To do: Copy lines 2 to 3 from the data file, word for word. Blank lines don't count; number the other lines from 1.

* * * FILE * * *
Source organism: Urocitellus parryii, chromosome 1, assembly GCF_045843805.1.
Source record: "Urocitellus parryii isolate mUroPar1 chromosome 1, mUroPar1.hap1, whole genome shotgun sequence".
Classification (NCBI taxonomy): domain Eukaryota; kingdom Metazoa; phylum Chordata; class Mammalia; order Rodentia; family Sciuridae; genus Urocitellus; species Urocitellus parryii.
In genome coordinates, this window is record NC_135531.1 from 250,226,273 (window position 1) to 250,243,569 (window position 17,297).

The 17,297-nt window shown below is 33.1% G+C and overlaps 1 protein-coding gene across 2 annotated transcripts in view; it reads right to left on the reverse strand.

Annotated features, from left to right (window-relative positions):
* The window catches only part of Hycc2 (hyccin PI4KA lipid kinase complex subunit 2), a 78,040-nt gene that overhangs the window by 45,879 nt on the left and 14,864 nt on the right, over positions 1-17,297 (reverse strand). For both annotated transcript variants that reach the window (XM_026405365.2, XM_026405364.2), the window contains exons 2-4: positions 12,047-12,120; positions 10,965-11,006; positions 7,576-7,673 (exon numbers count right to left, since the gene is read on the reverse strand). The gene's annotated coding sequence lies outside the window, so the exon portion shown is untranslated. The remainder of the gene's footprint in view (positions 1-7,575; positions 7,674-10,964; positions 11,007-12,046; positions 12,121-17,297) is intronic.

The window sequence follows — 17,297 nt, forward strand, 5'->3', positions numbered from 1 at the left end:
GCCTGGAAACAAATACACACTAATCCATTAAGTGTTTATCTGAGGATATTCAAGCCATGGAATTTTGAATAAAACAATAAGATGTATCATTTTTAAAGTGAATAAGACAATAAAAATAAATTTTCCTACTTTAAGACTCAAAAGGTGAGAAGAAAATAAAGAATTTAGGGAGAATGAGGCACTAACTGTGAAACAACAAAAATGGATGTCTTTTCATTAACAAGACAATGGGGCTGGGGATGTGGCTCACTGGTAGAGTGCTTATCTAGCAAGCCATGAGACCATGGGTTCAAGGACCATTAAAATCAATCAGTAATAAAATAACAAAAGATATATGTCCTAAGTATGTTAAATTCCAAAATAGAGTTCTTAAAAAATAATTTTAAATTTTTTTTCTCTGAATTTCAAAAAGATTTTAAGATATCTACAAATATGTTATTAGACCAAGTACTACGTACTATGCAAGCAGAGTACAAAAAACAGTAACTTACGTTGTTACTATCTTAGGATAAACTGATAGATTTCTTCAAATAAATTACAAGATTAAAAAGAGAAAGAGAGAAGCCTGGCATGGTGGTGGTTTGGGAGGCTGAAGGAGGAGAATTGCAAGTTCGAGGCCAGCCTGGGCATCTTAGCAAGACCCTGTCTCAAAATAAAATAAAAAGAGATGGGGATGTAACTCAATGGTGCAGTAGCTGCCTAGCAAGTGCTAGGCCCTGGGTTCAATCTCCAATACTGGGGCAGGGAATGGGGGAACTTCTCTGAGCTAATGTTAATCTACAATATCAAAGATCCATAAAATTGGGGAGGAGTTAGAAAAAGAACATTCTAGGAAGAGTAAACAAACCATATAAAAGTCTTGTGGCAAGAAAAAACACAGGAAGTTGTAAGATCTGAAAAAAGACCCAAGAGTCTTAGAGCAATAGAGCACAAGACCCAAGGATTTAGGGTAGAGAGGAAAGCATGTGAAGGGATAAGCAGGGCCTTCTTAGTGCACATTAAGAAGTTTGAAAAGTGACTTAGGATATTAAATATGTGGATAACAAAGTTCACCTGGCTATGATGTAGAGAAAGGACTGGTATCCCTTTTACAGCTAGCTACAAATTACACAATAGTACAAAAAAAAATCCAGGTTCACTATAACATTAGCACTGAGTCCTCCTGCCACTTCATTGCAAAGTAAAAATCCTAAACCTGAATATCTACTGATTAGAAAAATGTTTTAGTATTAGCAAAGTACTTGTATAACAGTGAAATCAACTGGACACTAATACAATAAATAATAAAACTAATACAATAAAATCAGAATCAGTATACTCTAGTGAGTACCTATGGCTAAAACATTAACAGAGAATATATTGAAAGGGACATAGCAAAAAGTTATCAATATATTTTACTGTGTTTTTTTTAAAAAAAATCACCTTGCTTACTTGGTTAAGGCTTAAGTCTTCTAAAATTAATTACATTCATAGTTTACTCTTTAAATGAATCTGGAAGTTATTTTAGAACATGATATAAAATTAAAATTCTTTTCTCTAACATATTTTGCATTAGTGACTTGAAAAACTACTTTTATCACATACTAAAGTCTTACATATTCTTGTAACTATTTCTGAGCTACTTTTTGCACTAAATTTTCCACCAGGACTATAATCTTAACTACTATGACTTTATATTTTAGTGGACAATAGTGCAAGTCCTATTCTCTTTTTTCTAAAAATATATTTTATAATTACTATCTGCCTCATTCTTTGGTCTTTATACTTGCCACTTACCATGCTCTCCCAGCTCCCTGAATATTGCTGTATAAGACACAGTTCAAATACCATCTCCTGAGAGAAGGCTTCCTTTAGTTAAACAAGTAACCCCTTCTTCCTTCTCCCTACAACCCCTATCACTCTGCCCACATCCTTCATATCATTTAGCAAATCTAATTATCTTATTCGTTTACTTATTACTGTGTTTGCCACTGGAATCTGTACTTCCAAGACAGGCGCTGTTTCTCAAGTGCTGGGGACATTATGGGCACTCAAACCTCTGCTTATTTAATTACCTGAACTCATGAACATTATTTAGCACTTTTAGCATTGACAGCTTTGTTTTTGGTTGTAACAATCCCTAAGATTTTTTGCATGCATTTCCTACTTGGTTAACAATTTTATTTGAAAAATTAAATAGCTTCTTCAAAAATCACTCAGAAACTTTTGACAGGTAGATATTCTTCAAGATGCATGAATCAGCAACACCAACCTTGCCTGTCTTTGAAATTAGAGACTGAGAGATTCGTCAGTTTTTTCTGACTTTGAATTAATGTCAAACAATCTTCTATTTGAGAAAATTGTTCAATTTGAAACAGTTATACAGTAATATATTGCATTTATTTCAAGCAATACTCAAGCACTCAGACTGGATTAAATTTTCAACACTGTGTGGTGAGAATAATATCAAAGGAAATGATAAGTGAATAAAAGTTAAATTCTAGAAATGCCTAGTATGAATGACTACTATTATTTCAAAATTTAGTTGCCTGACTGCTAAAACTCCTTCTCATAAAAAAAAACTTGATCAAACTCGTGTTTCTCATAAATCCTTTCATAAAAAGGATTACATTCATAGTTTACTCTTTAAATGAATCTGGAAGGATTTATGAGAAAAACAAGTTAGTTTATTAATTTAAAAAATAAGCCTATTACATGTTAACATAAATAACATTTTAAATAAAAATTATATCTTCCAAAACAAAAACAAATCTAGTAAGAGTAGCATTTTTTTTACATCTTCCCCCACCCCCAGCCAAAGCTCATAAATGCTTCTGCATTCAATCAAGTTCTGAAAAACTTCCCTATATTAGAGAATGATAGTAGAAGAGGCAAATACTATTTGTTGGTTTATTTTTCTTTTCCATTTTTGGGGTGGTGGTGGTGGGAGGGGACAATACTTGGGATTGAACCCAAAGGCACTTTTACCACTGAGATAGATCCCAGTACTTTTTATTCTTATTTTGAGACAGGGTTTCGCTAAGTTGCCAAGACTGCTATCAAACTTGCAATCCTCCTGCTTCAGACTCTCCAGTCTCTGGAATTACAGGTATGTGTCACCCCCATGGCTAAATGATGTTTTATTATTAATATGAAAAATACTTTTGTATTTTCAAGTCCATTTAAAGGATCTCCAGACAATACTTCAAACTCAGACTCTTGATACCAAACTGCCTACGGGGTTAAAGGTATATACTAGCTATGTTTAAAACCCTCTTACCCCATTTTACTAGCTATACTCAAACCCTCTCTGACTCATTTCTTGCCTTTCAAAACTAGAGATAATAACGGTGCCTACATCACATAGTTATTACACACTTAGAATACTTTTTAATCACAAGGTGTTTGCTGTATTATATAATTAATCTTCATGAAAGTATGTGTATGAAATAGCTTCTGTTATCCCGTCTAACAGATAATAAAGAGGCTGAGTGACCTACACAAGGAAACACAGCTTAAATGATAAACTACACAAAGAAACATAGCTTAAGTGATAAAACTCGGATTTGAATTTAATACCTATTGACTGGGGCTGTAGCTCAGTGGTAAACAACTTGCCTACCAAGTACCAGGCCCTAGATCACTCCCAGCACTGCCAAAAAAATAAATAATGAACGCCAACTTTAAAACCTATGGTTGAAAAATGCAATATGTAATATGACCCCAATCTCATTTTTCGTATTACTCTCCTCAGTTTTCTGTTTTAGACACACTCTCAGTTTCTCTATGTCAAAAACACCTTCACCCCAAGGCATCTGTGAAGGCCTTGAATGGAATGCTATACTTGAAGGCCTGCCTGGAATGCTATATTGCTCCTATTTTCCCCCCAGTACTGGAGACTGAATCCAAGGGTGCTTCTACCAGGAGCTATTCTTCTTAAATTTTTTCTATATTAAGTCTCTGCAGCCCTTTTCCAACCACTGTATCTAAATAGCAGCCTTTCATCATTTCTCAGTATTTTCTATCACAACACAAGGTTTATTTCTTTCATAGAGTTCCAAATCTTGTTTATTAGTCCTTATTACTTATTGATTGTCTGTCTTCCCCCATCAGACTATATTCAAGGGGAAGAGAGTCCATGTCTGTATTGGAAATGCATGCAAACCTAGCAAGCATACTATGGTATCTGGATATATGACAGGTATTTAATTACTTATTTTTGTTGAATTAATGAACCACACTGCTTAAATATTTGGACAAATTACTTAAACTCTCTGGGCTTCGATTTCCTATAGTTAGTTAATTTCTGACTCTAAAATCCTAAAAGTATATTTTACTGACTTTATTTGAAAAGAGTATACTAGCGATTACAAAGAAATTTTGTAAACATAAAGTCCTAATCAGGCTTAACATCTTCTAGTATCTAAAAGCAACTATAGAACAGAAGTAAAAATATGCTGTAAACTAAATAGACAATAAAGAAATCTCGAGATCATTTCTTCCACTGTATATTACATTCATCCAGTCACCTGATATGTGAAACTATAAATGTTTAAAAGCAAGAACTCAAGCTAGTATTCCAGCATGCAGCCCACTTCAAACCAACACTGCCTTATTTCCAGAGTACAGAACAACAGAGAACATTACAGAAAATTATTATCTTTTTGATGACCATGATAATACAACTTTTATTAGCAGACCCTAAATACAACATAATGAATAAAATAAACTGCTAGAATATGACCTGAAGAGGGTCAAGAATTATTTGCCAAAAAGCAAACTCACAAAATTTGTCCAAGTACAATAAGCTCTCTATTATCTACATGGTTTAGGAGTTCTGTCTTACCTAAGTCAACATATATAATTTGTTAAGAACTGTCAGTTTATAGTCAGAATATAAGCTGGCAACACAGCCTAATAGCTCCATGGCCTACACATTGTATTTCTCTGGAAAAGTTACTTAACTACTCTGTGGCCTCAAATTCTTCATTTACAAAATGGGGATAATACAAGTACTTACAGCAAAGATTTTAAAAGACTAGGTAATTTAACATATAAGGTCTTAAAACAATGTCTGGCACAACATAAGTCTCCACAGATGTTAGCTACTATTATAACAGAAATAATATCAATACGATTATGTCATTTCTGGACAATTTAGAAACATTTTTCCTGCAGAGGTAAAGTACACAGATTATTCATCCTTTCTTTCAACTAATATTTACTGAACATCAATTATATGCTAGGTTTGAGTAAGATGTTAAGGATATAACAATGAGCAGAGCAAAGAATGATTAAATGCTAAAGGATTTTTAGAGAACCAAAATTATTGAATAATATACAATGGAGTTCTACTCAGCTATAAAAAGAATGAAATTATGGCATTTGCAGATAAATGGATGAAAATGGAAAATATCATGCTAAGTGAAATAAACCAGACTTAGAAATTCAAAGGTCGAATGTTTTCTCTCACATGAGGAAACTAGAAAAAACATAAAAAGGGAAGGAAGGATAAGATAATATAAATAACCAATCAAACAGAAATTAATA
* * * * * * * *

Source record: "Urocitellus parryii isolate mUroPar1 chromosome 1, mUroPar1.hap1, whole genome shotgun sequence".
Classification (NCBI taxonomy): domain Eukaryota; kingdom Metazoa; phylum Chordata; class Mammalia; order Rodentia; family Sciuridae; genus Urocitellus; species Urocitellus parryii.